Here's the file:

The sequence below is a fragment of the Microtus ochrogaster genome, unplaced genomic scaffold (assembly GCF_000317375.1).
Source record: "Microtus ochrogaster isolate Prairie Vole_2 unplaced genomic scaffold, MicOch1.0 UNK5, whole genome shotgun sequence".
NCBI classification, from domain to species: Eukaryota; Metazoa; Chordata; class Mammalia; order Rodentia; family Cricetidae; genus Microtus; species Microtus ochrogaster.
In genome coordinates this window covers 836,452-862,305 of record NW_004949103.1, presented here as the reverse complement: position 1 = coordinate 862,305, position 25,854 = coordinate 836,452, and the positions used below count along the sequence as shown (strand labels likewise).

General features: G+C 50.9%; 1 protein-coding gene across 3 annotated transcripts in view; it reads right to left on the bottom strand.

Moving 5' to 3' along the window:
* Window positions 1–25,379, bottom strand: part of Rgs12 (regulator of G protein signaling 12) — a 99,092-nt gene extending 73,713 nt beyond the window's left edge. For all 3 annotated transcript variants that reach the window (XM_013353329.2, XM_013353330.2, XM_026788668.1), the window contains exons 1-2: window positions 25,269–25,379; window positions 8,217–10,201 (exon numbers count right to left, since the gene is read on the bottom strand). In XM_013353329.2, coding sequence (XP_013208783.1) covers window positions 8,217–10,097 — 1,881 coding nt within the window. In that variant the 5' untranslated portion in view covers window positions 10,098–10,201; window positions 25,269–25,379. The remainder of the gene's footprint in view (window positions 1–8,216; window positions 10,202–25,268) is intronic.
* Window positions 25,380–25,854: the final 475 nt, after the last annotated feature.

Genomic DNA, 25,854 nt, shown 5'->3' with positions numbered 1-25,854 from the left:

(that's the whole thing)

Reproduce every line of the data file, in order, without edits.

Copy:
The sequence below is a fragment of the Microtus ochrogaster genome, unplaced genomic scaffold (assembly GCF_000317375.1).
Source record: "Microtus ochrogaster isolate Prairie Vole_2 unplaced genomic scaffold, MicOch1.0 UNK5, whole genome shotgun sequence".
NCBI classification, from domain to species: Eukaryota; Metazoa; Chordata; class Mammalia; order Rodentia; family Cricetidae; genus Microtus; species Microtus ochrogaster.
In genome coordinates this window covers 836,452-862,305 of record NW_004949103.1, presented here as the reverse complement: position 1 = coordinate 862,305, position 25,854 = coordinate 836,452, and the positions used below count along the sequence as shown (strand labels likewise).

General features: G+C 50.9%; 1 protein-coding gene across 3 annotated transcripts in view; it reads right to left on the bottom strand.

Moving 5' to 3' along the window:
* Window positions 1–25,379, bottom strand: part of Rgs12 (regulator of G protein signaling 12) — a 99,092-nt gene extending 73,713 nt beyond the window's left edge. For all 3 annotated transcript variants that reach the window (XM_013353329.2, XM_013353330.2, XM_026788668.1), the window contains exons 1-2: window positions 25,269–25,379; window positions 8,217–10,201 (exon numbers count right to left, since the gene is read on the bottom strand). In XM_013353329.2, coding sequence (XP_013208783.1) covers window positions 8,217–10,097 — 1,881 coding nt within the window. In that variant the 5' untranslated portion in view covers window positions 10,098–10,201; window positions 25,269–25,379. The remainder of the gene's footprint in view (window positions 1–8,216; window positions 10,202–25,268) is intronic.
* Window positions 25,380–25,854: the final 475 nt, after the last annotated feature.

Genomic DNA, 25,854 nt, shown 5'->3' with positions numbered 1-25,854 from the left: